Art and design historian with experience in curating, project coordination, research, writing and editing for (a.o.) Museum Boijmans Van Beuningen, Dutch Design Yearbook, and designgeschiedenis.nl. I currently work as a coordinator and tutor at the BA Interior Architecture & Furniture Design of the Royal Academy of Art (KABK) The Hague and work part-time on my PhD research on Dutch modern art exhibitions, commissioned by (predecessors of) the Ministry of Education, Culture and Science, that were sent abroad between 1945-1973. In my research, I integrate a sociology of art approach and focus on exhibition history, transnational art history and cultural diplomacy.
R. Hompe and A. Smits (2015), 'Please write!' Paul Thek and Franz Deckwitz: An Artists' Friendship
Rotterdam: Museum Boijmans Van Beuningen
R. Hompe (2014), 'Design Column' and 'Seven Deadly Sins', articles in the Dutch Design Yearbook 2014, Rotterdam: nai 010 publishers
R. Hompe (2011), ‘Een heel veld witgeschilderde tulpen. Exposities en het designdiscours in de Jaren tachtig’, for the website www.designhistory.nl
International networks in the art world
National identity and representation
2012 – present Royal Academy of Art The Hague (KABK), coordinator and tutor at the BA Interior Architecture & Furniture Design
2009 – 2015 Museum Boijmans Van Beuningen, various positions: junior curator, project leader, publishing and education assistant.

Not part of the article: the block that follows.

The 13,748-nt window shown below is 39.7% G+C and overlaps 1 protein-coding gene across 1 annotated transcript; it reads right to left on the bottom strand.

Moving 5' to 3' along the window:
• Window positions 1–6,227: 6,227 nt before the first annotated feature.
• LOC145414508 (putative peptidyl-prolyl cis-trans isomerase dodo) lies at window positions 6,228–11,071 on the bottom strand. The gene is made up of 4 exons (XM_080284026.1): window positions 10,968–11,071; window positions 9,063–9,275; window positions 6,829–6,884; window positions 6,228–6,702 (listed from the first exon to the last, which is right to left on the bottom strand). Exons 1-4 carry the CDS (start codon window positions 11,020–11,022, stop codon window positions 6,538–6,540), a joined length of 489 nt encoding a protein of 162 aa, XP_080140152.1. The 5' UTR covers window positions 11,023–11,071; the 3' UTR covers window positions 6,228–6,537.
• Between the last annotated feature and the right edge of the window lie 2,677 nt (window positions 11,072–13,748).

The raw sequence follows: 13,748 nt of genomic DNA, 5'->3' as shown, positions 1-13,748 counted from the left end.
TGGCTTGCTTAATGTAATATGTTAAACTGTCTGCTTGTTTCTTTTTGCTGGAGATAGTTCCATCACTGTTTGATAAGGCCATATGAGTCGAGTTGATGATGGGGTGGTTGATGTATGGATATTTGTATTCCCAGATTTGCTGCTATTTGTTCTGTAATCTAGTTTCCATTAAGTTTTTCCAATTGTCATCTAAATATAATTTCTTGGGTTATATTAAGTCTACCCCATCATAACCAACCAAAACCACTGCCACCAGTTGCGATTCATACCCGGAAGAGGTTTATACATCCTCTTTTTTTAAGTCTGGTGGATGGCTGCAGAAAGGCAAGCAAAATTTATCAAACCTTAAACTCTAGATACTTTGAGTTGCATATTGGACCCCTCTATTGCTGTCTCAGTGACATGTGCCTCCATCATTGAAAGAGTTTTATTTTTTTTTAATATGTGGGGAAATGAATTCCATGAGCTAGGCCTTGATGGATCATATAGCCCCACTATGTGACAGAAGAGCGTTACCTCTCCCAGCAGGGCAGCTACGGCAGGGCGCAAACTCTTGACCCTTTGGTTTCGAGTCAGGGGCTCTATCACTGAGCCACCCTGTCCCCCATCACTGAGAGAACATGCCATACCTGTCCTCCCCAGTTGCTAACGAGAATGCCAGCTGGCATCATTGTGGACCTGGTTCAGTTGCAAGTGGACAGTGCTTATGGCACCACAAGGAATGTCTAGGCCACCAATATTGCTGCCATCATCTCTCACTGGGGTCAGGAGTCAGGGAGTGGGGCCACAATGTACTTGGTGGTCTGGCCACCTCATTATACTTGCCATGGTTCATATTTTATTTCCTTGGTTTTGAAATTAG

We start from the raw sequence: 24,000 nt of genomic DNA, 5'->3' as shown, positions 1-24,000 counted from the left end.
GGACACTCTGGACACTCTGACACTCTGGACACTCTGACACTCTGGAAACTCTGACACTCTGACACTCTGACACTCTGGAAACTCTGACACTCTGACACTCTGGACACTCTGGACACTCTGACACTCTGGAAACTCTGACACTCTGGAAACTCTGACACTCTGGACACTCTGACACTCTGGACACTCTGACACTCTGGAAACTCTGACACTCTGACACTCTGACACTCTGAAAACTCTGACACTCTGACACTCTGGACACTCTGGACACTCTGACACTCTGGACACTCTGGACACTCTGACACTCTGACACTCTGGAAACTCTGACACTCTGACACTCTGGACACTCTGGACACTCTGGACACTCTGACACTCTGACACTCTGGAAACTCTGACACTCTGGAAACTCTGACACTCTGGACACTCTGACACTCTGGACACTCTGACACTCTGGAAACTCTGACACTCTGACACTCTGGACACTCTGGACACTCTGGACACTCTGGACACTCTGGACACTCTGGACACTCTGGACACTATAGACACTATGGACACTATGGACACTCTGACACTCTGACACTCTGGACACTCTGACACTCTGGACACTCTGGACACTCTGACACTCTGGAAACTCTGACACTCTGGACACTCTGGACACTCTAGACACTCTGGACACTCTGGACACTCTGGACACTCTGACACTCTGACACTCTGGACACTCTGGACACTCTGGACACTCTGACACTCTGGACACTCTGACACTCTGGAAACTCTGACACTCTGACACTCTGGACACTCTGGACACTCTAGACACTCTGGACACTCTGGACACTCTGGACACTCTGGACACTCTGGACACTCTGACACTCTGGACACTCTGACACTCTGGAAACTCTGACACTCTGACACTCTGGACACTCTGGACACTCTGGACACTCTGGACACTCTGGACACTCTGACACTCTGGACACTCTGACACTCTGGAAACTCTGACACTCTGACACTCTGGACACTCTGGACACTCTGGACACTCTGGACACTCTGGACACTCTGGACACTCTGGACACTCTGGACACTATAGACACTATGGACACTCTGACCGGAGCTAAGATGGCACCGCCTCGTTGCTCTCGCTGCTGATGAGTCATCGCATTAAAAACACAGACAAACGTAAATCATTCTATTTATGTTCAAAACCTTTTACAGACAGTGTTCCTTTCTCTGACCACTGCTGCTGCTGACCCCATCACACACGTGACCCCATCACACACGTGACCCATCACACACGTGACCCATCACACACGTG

2017 – present PhD candidate LUCAS
Dutch international cultural policy in the bud: the international exhibitions of the Ministry of Education, Culture and Science 1945-1973 [working title]
Supervisors: Kitty Zijlmans and Jan Teeuwisse
2008 – 2010 MA Museumconservator (Universiteit van Amsterdam)
Tweejarige duale master met een praktijkjaar in Museum Boijmans Van Beuningen.
Title MA thesis: Een nieuw concept? Visies, forums en definities over vormgeving en ontwerpen, rond twee reizende tentoonstellingen.
Supervisor: Debora Meijers
2007 – 2009 MA Dutch Art in European Context (Universiteit van Amsterdam)
Title MA thesis: The Cleric, the Spiritual and Art. Modern art and esotericism in the collection of H. Van Assendelft.
Supervisors: Arnold Witte and Marco Pasi
2004 – 2007 BA Liberal Arts and Sciences (University College, Universiteit Utrecht)
Description of my research
After WW II the Dutch government became involved with and initiated several international exhibitions of modern and contemporary Dutch art. These included the Dutch entries to the Venice and São Paulo biennales, but also exhibitions of applied arts and survey exhibitions of Dutch modern art that for instance were sent out to Athens, Paris and Zagreb. Setting out from the perspective of Greet Sickinghe-ten Holte, who from 1945-1973 was responsible for the organisation of these exhibitions, I question what this Dutch international cultural policy avant la lettre entailed.
From a contemporary perspective, the first Dutch entries to international visual art exhibitions may seem somewhat unorganized and unprofessional, but from the very beginning the idealism and ambitions were great. It was here that the post-war Dutch art field was shaped and here also the foundations were laid for the current Dutch international cultural policy (a concept that was only used by the government from the 1970s onwards to name international cultural relations).
What were the ambitions of the various parties involved (ministers, officials such as Greet ten Holte, artists, mediators) and to what extent were these ambitions realized? Did the ideological principles of these parties differ? How was 'international cultural policy' designed between 1945 and 1974? And how did these exhibitions that were sent abroad compare to the modern and contemporary art scene at home? These are a few questions that I examine on the basis of the archive of Greet ten Holte.